By slashing Visit Florida’s marketing budget, House Speaker Richard Corcoran (R-Land O’Lakes) is placing a nearly $51 million political bet that tourism numbers in Florida won’t suffer. That’s how much Corcoran will save taxpayers if he gets his way.
The wager comes with substantial downside risk, though.
Republican Governor Rick Scott and Visit Florida CEO Ken Lawson predict doom and gloom if Corcoran and the rest of the legislature agree to cut the Visit Florida budget down from about $76 million to just $25 million.
Because much of the state’s economy is dependent on tourism, any reduction in marketing the state to outside visitors could have a significant ripple effect that hits the hospitality industry particularly hard.
Tourism numbers are readily available, so it won’t take long before the impact of Corcoran’s big bet can be measured and analyzed.
“Tourists came to Florida before Visit Florida existed,” Corcoran once told a gaggle of reporters. “And they’ll keep coming to Florida.”
Political operatives will be watching closely, too. If Corcoran is right, and tourism numbers hold steady or grow, his allies and supporters will rightly be able to use the news to portray him as a champion of taxpayers and a good steward of public money.
But if Governor Scott is correct, and the state’s tourism industry suffers, Corcoran will be forced to own the disaster, possibly even precluding a run for higher office. And if he decides to run anyway? The TV ads portraying him as reckless and irresponsible will nearly write themselves. Interviews with restauranteurs, hotel workers, rental car companies, and others in the hospitality industry will saturate the airwaves with stories of layoffs and shattered dreams.
In making the bet, Corcoran is bold, but certainly not alone. To succeed in slashing the Visit Florida budget, he’s picked up plenty of support from his own House Members, including Rep. Clay Ingram (R-Pensacola), as well as support in the Florida Senate, all who say Florida’s tourism industry will be just fine.
But in leading the charge, Corcoran is the public figure who stands to reap the rewards or pay the political price.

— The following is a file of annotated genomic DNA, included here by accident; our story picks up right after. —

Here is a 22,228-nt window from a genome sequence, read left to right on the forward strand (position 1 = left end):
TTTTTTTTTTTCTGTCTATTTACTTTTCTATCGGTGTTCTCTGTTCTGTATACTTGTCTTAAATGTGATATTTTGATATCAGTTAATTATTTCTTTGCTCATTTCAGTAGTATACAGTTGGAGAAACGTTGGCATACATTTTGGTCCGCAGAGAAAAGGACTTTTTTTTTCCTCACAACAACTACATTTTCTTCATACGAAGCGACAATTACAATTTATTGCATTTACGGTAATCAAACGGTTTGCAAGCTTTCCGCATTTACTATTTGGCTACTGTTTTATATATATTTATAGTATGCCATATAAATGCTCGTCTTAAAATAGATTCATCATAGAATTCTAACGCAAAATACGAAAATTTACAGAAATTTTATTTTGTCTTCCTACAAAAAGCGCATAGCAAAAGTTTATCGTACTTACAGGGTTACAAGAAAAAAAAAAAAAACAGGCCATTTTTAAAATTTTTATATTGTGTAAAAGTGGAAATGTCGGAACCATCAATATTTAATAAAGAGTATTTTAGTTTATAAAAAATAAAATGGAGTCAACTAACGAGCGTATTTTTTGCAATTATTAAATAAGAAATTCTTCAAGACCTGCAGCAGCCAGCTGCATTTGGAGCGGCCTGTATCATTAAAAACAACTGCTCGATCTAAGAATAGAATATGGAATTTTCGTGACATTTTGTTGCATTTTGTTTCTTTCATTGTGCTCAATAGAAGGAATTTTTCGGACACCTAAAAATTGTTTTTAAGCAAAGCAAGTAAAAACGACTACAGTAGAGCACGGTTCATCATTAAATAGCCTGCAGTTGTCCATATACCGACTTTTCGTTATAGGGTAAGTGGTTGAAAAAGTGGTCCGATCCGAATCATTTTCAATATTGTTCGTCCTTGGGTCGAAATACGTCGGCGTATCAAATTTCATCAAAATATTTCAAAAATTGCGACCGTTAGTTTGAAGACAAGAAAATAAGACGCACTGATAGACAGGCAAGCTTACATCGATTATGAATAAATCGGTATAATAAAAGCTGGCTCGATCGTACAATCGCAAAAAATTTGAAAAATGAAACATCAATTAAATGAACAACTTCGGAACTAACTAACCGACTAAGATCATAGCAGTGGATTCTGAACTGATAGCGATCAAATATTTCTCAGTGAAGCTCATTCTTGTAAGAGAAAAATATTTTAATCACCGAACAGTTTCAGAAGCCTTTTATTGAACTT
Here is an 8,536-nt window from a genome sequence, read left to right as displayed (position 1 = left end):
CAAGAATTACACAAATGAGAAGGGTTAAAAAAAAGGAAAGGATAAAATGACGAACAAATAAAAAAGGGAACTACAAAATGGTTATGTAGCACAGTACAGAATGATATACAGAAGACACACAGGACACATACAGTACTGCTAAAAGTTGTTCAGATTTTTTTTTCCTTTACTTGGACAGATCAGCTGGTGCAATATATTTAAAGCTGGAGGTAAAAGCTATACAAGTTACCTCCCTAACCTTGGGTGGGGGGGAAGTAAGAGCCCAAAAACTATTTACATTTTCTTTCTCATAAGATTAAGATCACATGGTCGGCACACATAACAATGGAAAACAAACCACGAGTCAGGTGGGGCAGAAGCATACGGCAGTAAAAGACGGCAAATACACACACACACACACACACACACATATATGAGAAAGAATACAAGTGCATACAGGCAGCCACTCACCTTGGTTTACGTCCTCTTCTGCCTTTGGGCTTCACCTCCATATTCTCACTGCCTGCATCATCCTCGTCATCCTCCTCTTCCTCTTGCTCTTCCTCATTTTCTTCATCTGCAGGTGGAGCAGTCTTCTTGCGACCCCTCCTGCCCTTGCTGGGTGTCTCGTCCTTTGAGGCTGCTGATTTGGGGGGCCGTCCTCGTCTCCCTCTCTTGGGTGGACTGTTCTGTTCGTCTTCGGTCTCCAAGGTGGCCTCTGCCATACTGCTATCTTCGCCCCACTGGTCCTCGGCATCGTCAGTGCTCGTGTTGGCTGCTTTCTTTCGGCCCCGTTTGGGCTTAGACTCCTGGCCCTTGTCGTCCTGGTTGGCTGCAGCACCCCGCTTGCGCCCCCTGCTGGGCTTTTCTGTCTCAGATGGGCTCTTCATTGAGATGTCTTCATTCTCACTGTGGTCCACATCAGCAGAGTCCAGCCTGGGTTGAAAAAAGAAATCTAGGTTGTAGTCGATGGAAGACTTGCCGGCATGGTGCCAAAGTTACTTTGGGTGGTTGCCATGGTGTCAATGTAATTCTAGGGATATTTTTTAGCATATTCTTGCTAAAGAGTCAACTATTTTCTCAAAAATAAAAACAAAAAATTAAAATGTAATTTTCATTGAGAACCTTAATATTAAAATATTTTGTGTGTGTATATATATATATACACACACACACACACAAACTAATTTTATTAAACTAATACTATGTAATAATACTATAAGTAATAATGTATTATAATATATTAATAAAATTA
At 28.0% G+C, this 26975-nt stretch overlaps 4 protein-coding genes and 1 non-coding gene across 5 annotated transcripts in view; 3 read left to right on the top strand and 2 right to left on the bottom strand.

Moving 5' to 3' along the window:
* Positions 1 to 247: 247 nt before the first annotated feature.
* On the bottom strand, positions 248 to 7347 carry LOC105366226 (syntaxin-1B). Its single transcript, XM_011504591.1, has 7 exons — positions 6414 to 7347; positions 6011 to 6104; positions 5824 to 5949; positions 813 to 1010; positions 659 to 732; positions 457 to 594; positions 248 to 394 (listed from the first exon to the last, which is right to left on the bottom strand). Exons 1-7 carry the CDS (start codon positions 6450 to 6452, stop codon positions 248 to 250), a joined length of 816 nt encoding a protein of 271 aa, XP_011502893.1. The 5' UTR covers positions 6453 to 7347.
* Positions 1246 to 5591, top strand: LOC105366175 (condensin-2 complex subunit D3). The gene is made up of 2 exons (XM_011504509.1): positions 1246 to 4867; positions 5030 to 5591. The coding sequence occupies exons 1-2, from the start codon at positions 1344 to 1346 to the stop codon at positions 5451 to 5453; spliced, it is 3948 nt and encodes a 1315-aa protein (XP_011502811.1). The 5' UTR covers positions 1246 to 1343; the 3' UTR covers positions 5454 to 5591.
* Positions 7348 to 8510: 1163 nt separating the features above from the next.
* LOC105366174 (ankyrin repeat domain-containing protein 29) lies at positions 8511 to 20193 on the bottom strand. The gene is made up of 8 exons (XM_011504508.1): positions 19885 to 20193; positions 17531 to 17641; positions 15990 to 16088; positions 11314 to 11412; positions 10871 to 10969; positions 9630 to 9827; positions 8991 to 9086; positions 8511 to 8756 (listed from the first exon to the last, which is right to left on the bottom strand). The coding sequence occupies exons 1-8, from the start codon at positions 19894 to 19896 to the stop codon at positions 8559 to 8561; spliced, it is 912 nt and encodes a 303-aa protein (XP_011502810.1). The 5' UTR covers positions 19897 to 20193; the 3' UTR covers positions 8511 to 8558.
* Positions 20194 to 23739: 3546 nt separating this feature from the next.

Recently, Lawson gave a passionate plea to lawmakers at the Legislature’s tourism and economic development budget conference, asking they fund his agency at $100 million. Lawson says anything less will result in lost jobs and revenue for the state from tourists.
But for Ingram, the conference committee vice-chair, Lawson’s plea didn’t change things.
“There’s still business in action; there are still incentives in the pot to be paid out,” Ingram says. “And whatever happens in the future happens.”
During the conference, Lawson talked about the cuts to the Colorado Tourism Office and used a video that documents the downfall of Colorado’s summer tourism. Per the video, Colorado went from the number one summer destination in the country to number 17, and has yet to recover fully.
Lawson repeated himself with: “Don’t let that be the legacy of this Legislature. We’ve got to fight the competition coming after us.”
Every other state in America has a budget to promote visitors to their respective state. Leading the charge is Florida and California.
Florida: *most recent statistics available
- Out-of-state visitor spending reached $108.8 billion in 2015, growing 3.9%.
- 1.4 million jobs, with associated income of $50.7 billion, were supported by visitors in 2015.
- These jobs represent 17.3% of total non-farm employment in 2015; 1-in-6 non-farm jobs in Florida is supported by out-of-state visitor spending.
- Including indirect and induced impacts, out-of-state tourism in Florida generated $11.3 billion in state and local taxes and $13.0 billion in Federal taxes last year.
California: *most recent statistics available
- Total direct travel spending in California was $125.9 billion in 2016, a 2.8 percent increase from 2015
- Travel spending in California directly supported 1,090,000 jobs, with earnings of $44.3 billion
- Travel spending in 2016 generated $4.9 billion in local taxes and $5.4 billion in state taxes
States like Michigan and Alaska, along with Florida and California, all have a heavy presence on different media platforms, trying to entice visitors.
The advantage of cutting the Visit Florida budget will save approximately $50 million in the next fiscal budget.
But according to Lawson and what happened in Colorado, that savings could turn into a longer term, costly decision.
Time will tell.